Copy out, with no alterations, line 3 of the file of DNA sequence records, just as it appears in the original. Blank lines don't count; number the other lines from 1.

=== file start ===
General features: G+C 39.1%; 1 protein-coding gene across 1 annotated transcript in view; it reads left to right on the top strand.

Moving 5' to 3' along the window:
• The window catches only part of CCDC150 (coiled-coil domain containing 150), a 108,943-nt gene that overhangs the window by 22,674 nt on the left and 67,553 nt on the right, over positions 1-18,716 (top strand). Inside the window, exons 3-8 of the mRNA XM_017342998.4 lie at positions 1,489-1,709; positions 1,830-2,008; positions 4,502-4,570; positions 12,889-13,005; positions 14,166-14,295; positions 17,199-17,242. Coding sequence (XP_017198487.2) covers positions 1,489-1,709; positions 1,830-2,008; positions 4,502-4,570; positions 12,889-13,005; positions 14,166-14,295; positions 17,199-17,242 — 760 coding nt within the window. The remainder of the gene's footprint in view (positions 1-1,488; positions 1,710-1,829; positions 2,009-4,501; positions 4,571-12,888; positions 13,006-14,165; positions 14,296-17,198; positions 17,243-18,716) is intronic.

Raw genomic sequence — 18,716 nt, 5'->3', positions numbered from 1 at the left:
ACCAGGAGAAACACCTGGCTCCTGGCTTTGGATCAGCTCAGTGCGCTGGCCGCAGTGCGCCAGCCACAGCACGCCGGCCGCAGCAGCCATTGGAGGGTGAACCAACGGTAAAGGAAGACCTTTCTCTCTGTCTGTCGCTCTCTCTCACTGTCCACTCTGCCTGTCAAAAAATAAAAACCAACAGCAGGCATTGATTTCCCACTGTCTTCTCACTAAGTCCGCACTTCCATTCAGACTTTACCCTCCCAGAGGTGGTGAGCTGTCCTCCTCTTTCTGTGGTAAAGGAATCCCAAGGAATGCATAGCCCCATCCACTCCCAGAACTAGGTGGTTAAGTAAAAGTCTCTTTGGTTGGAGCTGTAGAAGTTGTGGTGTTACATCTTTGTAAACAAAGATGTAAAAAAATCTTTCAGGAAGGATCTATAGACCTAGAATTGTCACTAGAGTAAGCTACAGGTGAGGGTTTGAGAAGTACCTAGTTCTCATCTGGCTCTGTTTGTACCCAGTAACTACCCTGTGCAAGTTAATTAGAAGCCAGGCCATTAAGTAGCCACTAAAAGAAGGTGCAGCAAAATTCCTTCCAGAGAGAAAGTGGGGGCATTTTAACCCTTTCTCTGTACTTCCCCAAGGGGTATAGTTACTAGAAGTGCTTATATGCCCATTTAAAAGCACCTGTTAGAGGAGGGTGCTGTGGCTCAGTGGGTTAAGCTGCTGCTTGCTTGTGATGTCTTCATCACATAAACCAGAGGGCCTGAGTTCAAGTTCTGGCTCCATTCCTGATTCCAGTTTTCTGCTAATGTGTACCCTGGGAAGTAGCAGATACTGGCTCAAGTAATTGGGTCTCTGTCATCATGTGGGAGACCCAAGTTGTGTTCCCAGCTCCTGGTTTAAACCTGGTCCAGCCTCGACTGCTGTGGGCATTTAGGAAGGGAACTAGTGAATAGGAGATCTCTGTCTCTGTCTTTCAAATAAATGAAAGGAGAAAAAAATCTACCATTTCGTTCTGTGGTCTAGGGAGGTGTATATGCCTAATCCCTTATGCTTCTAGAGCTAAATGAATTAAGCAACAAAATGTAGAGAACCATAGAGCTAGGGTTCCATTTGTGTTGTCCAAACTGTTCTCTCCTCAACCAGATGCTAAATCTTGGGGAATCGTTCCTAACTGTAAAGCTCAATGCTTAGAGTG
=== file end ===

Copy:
• The window catches only part of CCDC150 (coiled-coil domain containing 150), a 108,943-nt gene that overhangs the window by 22,674 nt on the left and 67,553 nt on the right, over positions 1-18,716 (top strand). Inside the window, exons 3-8 of the mRNA XM_017342998.4 lie at positions 1,489-1,709; positions 1,830-2,008; positions 4,502-4,570; positions 12,889-13,005; positions 14,166-14,295; positions 17,199-17,242. Coding sequence (XP_017198487.2) covers positions 1,489-1,709; positions 1,830-2,008; positions 4,502-4,570; positions 12,889-13,005; positions 14,166-14,295; positions 17,199-17,242 — 760 coding nt within the window. The remainder of the gene's footprint in view (positions 1-1,488; positions 1,710-1,829; positions 2,009-4,501; positions 4,571-12,888; positions 13,006-14,165; positions 14,296-17,198; positions 17,243-18,716) is intronic.